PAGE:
Ewe will grunt and make discomfort noises (source is obvious). Try not to make tasteless jokes at farmer's expense while his hand is up your ewe.

Once prodded and stretched, you've hopefully recreated the sensation of a lamb coming out. Take the freshly born foster lamb - do not let birth mother clean it! - and place in front of foster mother. Keep her laid down until she attempts to lick lamb clean and calls to the lamb. Pen them together and reintroduce her own lamb. Keep your fingers crossed that hormones will out.

Jennifer Montero said...

Grumpy is lame, and resisting capture for treatment. I am trying to lure her with barley but even on three legs she's damned evasive. So, her usual self.

Maria said...

Jen - congratulations to you, the ewes, and your ram on a successful lambing season!

Oh, and I wanted the full explanation of how you trick a ewe into thinking she's just given labour as well - I'm sort of simultaneously surprised, not surprised, and giggling at the thought of not making crass jokes at farmer's expense...

I second Tamar - some of us are always happy to hear about sheep :)

Hazel said...

Wow. Hope it works- let us know how successful it is.

Kris said...

Jen - I've been following your lambing progress and am so happy that things went pretty smoothly for you (and the sheep).

Now, I'm going to ask a (perhaps naive) non-farm gal question. I always thought that lambs are born in Spring when the weather warms up. Yours are being born in front of Winter. Could you clue me in? Thanks.

Jennifer Montero said...

Kris - You're right, most people lamb in spring, but this breed - Dorsets - can lamb out of season. It means we have lambs to sell in spring when prices are at their highest. Our main reason, though, is autumn is our quiet time of year - in spring we're hatching tens of thousands of pheasant chicks. It would be baby overload.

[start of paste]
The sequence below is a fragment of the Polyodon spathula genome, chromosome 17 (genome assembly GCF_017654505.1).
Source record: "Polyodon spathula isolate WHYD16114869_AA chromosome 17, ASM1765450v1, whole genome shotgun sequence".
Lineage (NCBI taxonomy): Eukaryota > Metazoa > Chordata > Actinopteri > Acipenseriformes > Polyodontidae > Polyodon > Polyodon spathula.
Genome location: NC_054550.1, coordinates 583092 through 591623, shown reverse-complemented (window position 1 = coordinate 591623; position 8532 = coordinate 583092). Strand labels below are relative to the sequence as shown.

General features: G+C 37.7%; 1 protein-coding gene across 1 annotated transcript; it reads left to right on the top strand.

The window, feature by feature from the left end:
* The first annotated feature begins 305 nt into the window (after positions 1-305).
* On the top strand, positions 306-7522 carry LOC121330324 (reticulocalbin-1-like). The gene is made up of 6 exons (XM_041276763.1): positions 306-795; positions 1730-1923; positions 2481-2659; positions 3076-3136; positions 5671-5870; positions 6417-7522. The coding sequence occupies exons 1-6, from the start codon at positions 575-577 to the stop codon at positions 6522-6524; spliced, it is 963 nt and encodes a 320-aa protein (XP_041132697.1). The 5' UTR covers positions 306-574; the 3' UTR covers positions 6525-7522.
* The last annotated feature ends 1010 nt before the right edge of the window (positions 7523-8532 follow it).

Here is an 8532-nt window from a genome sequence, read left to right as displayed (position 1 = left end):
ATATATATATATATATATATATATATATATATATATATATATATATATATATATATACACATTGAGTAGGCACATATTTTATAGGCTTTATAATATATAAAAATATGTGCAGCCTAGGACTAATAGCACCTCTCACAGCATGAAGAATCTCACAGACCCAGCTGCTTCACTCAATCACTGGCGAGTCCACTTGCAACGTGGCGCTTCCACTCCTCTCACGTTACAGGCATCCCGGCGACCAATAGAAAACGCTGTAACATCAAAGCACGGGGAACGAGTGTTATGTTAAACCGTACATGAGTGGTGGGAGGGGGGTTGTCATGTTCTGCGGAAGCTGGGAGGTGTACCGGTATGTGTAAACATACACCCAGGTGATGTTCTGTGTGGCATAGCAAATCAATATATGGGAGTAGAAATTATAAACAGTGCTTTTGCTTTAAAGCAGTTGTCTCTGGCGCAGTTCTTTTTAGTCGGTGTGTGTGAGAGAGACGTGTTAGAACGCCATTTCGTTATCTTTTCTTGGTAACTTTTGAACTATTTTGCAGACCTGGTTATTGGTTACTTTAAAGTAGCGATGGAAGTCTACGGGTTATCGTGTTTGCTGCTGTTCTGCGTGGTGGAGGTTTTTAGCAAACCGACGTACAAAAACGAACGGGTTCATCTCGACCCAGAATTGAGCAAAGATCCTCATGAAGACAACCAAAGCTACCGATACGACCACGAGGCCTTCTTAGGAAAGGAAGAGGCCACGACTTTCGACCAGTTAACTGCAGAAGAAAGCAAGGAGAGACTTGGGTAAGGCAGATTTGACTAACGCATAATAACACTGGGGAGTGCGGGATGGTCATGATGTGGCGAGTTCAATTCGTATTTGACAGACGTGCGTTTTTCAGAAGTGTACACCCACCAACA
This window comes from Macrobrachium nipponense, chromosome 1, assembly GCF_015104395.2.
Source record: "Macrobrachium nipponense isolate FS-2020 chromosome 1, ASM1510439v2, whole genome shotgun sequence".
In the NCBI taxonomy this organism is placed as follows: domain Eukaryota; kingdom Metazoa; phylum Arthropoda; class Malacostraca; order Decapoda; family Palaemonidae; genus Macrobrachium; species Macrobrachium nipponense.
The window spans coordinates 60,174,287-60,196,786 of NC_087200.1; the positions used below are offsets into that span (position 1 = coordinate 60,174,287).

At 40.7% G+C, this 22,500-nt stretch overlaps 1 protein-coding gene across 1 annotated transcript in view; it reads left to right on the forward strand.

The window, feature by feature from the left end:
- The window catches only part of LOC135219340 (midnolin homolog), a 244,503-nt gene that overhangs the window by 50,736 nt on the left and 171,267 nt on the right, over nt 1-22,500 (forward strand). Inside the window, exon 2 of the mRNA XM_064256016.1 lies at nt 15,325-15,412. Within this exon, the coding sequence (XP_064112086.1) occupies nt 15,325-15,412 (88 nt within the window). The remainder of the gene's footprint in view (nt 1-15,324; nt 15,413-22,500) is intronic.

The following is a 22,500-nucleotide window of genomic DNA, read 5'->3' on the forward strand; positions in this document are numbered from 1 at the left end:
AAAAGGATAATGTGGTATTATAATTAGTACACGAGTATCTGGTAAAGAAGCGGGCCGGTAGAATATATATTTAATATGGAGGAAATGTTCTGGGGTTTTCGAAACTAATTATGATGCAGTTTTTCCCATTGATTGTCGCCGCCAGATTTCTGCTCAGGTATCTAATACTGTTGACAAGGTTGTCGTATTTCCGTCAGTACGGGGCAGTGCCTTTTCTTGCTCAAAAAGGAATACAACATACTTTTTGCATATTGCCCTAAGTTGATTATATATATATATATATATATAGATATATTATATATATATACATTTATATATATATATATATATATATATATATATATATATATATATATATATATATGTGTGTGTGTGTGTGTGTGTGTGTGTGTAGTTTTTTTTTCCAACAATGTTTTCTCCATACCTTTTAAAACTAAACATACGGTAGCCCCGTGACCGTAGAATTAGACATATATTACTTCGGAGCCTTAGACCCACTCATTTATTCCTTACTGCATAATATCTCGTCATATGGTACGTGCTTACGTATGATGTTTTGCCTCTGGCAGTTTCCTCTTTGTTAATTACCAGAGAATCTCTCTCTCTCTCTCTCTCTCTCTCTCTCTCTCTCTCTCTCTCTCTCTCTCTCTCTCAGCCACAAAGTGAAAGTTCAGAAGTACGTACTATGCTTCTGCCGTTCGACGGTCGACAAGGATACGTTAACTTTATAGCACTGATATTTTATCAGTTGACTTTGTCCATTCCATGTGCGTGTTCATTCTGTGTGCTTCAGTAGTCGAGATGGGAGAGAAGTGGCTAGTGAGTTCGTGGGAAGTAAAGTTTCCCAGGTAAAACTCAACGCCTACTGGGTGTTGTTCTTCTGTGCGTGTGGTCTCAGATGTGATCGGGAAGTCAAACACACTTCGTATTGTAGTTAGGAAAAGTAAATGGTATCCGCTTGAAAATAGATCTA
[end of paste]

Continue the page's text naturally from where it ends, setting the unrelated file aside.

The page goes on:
I have two ewes - one who didn't get pregnant this cycle, and Grumpy who lost hers - that I'll put in with a friend's ram in a week or so, so we will have a couple of spring lambs. Dorsets can run to fat and if I don't get them in lamb now, it could be difficult if I wait until next autumn after they've gorged themselves on grass all next summer. Dorsets can be lambed on a '3 times in two years' cycle in a commercial system. It requires grain feeding though.

janice bendixen said...

Uck... The things we do for love.

janice bendixen said...

"Lame" takes on an entirely new meaning for me now. Update?

janice bendixen said...

But I'm still confused about that yellow covering. Enlighten us?

Jennifer Montero said...

Janice, prepare for more grossness...it's afterbirth. The mums lick them clean.

Kris said...

Thanks, Jen. I understand the economics and your work scheduling now. Do the lambs do well them being so little in winter? Of course you probably don't have the kind of winters we have here in Ohio - below zero and (usually) frequent (sometimes deep) snow.

Looking forward to future lamb posts. I enjoy your entries. :-D

janice bendixen said...

Eeeeeuwwww...

Jennifer Montero said...

Kris - Our winter temperatures are mild, relatively speaking, between 30-50 degrees at the moment. Cold is OK, but wet can be a problem. This year's lambs are past the danger point (not trying to tempt fate!) if the weather stays seasonal.